Whether you are young or old, you may experience hearing loss. Noise is responsible for hearing loss in nearly 12 percent of kids from age 6 through 19 says the American Academy of Audiology. Of all birth defects, hearing loss presents itself more often than any other congenital defect in the United States. Nearly 12,000 children are born each year with some type of hearing loss says the American Speech and Language Association.

Childhood hearing losses aren’t necessarily lifelong.
– Not all hearing loss is the result of a long term permanent defect. Minor conditions such as a build up of earwax or an infection could cause reversible hearing loss. Some conditions resulting in hearing loss are temporary and can be resolved with medical treatment or minor surgery. When ear infections are not treated promptly, there is a risk of permanent hearing loss so medical treatment should be sought promptly.

Early intervention can improve language skills in children with hearing loss. – Early identification and assessment of hearing losses is vital. Studies have shown that infants whose hearing loss is detected after 6 months of age did comparably worse on language skill development compared to infants where the loss was detected and treated before 6 months.

Hearing loss may delay your child’s ability to learn normal language skills. – Language development in the brain of children is at its highest level between age 0 and 3. Young children need to have proper hearing function in order to develop normal speech patterns. Language skills are vital in order for kids to go on to learn how to read effectively.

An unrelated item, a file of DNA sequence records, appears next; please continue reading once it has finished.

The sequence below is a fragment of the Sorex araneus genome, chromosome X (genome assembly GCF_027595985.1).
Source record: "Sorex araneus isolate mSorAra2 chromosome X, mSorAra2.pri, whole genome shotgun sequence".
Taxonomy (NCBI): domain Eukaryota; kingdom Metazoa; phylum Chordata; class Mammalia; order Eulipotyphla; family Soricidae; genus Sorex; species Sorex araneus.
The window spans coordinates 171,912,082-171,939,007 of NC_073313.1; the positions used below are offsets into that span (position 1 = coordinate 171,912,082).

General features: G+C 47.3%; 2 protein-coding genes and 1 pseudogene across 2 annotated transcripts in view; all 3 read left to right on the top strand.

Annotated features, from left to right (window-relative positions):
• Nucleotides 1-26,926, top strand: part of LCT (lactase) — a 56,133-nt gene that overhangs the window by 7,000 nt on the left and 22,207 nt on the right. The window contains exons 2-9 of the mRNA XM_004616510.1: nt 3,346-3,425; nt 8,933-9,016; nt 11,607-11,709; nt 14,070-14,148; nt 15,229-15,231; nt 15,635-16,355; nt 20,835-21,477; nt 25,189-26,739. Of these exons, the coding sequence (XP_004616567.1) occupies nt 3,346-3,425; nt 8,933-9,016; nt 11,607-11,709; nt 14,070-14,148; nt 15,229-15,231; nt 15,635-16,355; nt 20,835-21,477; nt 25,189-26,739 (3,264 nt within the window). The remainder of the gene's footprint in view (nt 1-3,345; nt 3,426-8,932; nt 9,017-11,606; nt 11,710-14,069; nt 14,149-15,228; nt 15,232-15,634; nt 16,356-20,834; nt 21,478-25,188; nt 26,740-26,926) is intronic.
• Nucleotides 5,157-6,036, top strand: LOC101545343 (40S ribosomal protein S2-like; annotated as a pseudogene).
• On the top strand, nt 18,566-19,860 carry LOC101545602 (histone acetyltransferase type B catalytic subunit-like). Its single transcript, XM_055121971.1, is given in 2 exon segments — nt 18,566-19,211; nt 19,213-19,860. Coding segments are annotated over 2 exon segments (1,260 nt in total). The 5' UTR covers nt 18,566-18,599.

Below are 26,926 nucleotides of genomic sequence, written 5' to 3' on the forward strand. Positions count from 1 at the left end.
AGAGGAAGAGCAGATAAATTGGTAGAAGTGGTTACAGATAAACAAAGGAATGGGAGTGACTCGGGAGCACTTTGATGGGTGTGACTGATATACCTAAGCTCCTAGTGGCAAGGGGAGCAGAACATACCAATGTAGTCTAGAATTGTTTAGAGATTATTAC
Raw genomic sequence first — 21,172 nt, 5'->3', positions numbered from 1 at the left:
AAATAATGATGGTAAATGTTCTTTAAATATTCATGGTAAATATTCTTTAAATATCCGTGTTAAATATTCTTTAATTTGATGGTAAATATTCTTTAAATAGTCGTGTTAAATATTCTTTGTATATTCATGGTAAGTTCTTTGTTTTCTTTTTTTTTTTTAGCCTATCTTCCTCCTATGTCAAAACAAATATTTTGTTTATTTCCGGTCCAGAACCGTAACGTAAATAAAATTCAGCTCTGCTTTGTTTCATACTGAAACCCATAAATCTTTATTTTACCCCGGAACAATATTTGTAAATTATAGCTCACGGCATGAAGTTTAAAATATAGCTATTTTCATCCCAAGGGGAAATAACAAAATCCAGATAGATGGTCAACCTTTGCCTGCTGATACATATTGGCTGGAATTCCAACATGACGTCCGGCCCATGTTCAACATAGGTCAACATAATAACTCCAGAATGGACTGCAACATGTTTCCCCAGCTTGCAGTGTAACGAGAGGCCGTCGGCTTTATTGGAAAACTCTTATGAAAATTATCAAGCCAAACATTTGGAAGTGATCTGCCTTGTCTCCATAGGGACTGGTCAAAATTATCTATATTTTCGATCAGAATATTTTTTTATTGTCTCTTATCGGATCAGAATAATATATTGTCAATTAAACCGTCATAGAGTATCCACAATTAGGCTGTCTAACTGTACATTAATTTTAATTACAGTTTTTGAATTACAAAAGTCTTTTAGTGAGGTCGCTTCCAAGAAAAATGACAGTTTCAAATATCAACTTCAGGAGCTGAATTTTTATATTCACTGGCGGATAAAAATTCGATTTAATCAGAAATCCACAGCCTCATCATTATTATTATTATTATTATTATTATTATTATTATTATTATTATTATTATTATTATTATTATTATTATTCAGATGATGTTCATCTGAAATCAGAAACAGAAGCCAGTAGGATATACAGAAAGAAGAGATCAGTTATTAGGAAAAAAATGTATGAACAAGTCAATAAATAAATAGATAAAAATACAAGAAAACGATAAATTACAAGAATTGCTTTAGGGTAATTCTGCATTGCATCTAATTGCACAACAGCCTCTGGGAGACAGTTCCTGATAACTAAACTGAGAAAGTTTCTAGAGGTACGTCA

Permanent hearing loss can be avoided. – There are types of hearing loss that are preventable, including noise related damage to the hearing. Using protective ear plugs or ear muffs is a must for protecting kids from noise induced hearing loss. Also, parents should lower the volume on stereos and other electronics.

Parents may be the first to notice symptoms of hearing loss in kids.
– Parents are many times the first to notice symptoms of hearing loss in infants such as: no reaction to noises made by toys or not making babbling sounds like normal infants. At 9 months your baby should respond to the sound of his/her name, repeat back some noises he/she hears and follow simple commands. To learn more about recommended screenings and benchmarks to evaluate normal hearing in young kids, consult a hearing specialist or audiologist.

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